World Trade Center’s new cube-shaped arts center reveals inaugural season ahead of opening
Images courtesy of Iwan Baan unless otherwise noted
A new arts center at the World Trade Center was included in the 2003 master plan for Lower Manhattan after September 11. Two decades later, the Perelman Performing Arts Center (PAC) is opening this fall. On Wednesday, the center announced the lineup for its augural season, including wide-ranging programs across theater, dance, music, film, and more. Located at 251 Fulton Street, PAC is a unique, cube-shaped building with a glowing marble facade and flexible performance spaces within. The center kicks off its season on September 19 with a five-night pay-what-you-wish event, “Refuge: A Concert Series to Welcome the World,” which will include performances from musicians from around the world.
The center at night; Rendering © Luxigon
“The opening of Perelman Performing Arts Center is going to add light and hope to the World Trade Center site in a manner that respects its role as a place for reflection. PAC NYC’s impact will extend far beyond downtown, as we know the impact of the power of the arts – bringing energy and excitement to bolster neighborhoods, spur investment and build a stronger city,” former Mayor Michael Bloomberg, chair of the PAC NYC board of directors, said.
Named for billionaire and building benefactor Ronald O. Perelman, PAC is a 138-foot-tall cube-shaped building designed by architecture firm REX in collaboration with executive architect Davis Brody Bond, theater consultant Charcoalblue, and acoustician Threshold Acoustics.
The striking facade comprises nearly 5,000 half-inch thick marble tiles that have been matched to create a symmetrical pattern that is identical on all four sides of the building. The facade allows light to stream in during the day and appear to glow at night.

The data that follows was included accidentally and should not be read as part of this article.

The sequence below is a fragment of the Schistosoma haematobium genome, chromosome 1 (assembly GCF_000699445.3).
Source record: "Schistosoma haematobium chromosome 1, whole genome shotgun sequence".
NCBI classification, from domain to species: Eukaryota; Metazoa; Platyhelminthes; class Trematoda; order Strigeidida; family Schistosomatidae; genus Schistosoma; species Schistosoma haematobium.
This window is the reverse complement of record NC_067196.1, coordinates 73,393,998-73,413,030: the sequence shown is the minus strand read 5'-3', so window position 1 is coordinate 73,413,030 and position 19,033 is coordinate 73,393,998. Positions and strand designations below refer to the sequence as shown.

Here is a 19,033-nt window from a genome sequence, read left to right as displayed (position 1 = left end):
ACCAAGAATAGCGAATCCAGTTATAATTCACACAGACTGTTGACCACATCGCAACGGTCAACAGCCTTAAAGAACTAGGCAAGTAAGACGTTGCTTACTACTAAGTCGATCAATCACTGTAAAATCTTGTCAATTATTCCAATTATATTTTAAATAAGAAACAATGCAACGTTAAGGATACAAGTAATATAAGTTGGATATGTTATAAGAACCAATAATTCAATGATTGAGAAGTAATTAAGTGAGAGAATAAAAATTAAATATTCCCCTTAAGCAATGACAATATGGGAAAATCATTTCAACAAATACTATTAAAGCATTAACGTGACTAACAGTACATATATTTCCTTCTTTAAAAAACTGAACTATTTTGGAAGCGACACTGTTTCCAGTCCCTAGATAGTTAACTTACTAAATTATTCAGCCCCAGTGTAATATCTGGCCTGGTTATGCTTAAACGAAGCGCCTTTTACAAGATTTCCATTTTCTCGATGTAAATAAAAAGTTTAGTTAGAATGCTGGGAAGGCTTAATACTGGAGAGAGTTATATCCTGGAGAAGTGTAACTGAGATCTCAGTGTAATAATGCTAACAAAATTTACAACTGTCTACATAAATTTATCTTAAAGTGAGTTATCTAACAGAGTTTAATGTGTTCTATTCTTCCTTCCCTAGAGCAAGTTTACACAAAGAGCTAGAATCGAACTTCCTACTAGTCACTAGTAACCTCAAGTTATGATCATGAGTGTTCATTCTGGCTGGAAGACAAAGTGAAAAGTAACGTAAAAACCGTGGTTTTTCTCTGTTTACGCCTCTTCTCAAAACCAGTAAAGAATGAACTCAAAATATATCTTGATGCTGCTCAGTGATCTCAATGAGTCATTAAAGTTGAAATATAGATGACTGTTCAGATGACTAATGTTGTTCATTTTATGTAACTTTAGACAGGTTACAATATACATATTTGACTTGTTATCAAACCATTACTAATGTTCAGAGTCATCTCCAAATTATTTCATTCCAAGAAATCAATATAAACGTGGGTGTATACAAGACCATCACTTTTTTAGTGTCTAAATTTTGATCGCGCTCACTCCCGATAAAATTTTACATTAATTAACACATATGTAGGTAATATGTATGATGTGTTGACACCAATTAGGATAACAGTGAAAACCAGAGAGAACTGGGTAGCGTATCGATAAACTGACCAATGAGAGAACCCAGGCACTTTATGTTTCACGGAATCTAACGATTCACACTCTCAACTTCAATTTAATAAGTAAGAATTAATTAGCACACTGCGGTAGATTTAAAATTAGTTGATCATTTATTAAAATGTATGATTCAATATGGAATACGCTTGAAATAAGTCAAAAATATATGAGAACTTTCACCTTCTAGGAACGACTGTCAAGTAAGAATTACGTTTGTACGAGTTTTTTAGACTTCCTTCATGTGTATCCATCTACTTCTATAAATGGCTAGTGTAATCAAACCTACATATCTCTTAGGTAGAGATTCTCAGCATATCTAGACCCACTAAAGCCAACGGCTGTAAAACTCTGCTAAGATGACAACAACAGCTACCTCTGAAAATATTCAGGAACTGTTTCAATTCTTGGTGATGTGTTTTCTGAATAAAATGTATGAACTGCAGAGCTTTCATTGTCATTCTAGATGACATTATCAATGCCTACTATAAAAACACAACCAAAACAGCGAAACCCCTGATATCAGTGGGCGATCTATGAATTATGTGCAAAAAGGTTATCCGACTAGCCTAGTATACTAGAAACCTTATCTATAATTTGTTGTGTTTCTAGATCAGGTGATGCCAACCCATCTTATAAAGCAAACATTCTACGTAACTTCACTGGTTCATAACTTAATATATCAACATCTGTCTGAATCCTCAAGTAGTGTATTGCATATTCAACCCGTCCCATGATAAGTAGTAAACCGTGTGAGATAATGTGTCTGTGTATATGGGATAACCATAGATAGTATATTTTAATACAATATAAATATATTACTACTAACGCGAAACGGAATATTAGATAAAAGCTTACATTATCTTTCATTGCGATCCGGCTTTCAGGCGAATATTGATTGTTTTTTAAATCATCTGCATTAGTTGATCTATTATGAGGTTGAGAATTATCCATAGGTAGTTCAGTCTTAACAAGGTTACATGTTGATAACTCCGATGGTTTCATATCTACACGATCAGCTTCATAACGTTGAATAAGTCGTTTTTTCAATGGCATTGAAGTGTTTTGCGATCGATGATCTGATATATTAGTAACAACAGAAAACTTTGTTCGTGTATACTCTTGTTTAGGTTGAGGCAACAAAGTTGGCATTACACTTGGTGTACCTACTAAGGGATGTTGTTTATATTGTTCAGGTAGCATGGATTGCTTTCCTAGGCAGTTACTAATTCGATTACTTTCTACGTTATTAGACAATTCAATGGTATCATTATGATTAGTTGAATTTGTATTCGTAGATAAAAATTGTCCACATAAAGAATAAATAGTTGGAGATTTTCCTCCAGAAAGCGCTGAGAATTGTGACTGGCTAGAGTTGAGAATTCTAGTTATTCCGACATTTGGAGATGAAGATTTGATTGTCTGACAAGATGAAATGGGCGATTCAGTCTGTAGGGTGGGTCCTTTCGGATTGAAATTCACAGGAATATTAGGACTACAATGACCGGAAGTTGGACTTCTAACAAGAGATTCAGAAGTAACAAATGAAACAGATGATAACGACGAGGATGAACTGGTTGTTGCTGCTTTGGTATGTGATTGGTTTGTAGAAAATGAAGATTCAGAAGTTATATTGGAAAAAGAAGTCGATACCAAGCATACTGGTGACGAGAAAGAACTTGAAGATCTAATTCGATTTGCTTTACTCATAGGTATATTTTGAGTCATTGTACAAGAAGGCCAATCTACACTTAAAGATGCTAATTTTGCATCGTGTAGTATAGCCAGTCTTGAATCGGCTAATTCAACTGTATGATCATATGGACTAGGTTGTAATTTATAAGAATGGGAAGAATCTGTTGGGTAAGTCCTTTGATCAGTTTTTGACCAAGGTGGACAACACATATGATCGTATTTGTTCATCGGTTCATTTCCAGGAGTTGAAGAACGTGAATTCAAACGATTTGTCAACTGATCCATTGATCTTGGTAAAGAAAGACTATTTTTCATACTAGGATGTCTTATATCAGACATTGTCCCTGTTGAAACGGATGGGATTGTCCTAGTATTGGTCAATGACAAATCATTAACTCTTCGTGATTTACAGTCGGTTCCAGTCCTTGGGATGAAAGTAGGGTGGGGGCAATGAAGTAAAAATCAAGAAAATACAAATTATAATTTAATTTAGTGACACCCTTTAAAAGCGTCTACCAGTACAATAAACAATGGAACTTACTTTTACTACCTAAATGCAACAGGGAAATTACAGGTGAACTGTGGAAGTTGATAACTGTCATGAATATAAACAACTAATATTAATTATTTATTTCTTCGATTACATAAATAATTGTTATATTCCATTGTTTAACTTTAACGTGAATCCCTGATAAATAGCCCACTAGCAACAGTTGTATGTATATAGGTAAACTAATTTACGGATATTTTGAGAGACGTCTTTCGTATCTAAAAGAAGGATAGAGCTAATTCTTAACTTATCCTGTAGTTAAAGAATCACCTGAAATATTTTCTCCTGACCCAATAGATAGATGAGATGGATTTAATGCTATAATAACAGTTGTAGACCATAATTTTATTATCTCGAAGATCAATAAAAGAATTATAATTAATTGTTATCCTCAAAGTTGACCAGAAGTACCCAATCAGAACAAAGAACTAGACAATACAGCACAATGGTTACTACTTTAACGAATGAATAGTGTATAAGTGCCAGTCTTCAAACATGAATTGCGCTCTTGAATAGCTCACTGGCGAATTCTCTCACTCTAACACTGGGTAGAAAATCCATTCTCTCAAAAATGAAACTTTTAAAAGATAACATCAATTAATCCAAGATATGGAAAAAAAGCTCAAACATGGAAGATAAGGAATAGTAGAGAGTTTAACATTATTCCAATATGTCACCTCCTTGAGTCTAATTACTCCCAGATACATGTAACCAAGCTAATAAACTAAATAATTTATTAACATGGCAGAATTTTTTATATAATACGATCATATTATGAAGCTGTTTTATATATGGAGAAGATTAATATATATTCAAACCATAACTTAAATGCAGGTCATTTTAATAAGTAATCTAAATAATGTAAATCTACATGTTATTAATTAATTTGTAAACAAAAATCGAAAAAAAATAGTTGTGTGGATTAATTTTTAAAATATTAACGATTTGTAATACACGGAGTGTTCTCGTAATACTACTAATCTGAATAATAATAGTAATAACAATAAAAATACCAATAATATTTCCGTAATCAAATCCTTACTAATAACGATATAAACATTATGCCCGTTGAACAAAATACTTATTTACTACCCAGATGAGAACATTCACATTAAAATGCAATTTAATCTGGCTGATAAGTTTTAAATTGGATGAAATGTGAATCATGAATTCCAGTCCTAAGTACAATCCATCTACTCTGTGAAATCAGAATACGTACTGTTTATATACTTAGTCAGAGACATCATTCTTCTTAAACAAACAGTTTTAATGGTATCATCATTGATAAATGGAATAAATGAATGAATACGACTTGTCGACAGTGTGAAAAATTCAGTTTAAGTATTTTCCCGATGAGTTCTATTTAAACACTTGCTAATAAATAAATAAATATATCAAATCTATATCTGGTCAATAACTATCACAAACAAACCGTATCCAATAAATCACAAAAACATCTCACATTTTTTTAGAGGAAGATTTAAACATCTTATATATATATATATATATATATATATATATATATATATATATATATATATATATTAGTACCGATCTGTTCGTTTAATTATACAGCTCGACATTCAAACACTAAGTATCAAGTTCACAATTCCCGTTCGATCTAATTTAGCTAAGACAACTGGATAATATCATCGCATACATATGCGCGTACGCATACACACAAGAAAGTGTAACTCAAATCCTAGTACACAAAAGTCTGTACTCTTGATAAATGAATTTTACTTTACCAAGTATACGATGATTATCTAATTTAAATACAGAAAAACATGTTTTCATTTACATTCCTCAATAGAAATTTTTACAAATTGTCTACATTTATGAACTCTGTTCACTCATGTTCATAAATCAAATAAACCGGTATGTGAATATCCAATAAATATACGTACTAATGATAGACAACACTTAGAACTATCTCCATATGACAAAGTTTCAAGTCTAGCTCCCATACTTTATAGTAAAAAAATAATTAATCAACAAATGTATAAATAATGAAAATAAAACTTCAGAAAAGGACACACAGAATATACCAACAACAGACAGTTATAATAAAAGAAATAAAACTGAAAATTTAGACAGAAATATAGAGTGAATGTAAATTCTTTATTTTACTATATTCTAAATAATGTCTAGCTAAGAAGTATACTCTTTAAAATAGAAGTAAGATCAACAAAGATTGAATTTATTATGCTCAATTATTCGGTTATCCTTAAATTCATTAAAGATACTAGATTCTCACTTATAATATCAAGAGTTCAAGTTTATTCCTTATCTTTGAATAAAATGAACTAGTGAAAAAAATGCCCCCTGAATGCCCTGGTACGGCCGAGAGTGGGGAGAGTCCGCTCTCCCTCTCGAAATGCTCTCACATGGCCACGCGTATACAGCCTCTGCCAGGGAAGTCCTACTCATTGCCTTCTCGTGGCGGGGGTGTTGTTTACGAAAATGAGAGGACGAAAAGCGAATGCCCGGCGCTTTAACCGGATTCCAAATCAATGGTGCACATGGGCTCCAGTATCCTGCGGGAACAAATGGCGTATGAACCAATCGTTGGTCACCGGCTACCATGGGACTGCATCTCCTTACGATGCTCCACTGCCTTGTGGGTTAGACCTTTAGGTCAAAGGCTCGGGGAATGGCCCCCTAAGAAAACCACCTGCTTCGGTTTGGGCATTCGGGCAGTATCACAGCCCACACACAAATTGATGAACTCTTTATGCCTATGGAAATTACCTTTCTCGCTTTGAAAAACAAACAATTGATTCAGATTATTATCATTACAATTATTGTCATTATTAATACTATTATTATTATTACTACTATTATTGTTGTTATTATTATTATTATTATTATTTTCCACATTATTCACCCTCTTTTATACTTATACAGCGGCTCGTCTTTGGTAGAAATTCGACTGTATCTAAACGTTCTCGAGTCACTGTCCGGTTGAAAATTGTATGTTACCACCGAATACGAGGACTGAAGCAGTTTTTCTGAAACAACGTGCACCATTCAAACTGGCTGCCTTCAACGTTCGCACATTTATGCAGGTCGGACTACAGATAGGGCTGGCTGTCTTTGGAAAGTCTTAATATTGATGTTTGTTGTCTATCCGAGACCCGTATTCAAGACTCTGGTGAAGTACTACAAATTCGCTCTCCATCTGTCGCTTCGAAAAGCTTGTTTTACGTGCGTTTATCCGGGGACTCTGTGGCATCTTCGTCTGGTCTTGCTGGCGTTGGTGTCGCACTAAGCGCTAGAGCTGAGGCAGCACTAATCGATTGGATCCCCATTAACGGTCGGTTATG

Rendering of the restaurant courtesy of Rockwell Group
Designed by David Rockwell’s Rockwell Group, the center’s lobby and restaurant features a glowing ceiling visible from the outside, creating an inviting and immersive entrance into the building. The restaurant, helmed by chef Marcus Samuelsson, offers a new gathering space, along with a connected bar and outdoor terrace.
The facility consists of three separate performing arts centers: the John E. Zuccotti Theater which has seating for 450 people, the Mike Nichols Theater which seats 250, and the Doris Duke Foundation Theater which seats 99. With large movable walls and adjacent scene docks, the theaters can be combined or changed into 10 proportions and more than 60 configurations.
Highlights from this season’s programming include a reimagining of Andrew Lloyd Webber’s musical “Cats,” “Between Two Knees,” a play presented by an Indigenous sketch comedy group, “Motion/Matter: Street Dance Festival,” a celebration of NYC and global street dance, and “Circle Songs: A Holiday Concert Series,” a four-night concert series leading up to the holidays.
PAC will also team up with the Tribeca film festival to present screenings and special events during the 2024 Tribeca Festival. Plus, in partnership with Creative Arts Agency, the center will host several conversations with authors, entertainers, and other storytellers, including actor Kerry Washington, actor Jada Pinkett Smith, and “Today” show co-host Jenna Bush Hager with Barbara Pierce Bush.
“We have invited some of the most compelling talents in theater, opera, music, and dance to work with us and with each other, to create and present new works that bring PAC NYC to life, here in the world capital of performing arts,” Bill Rauch, the center’s artistic director, said. “Our program, which celebrates and brings together an array of artistic disciplines, will anchor a robust and diverse inaugural season that will inspire, entertain, and engage all audiences.”
The PAC was first conceptualized in Daniel Libeskind’s 2003 master plan for rebuilding the area around the World Trade Center after the September 11 terrorist attacks. Frank Gehry initially designed the arts center but his plan was discarded in 2014 due to fundraising issues and construction delays on the Fulton Street Transit Center that sits underground.
In 2015, the PAC selected REX as the architect for the project. Joshua Prince-Ramus, founding principal of REX, said that his main goals were to create a building “that fosters artistic risk,” and “lets the artistic director control the experience from the moment you enter the lobby, to getting to your seat and back out the door.”
PAC NYC memberships for the inaugural season are now available for $10. Members get early access to purchase tickets and other perks. On June 20, both PAC members and Citi cardmembers can purchase tickets through a presale.
Tickets for many of the events, which start at $39, go on sale to the public on Friday, June 23, at 10 a.m.
More information about PAC’s inaugural season can be found here.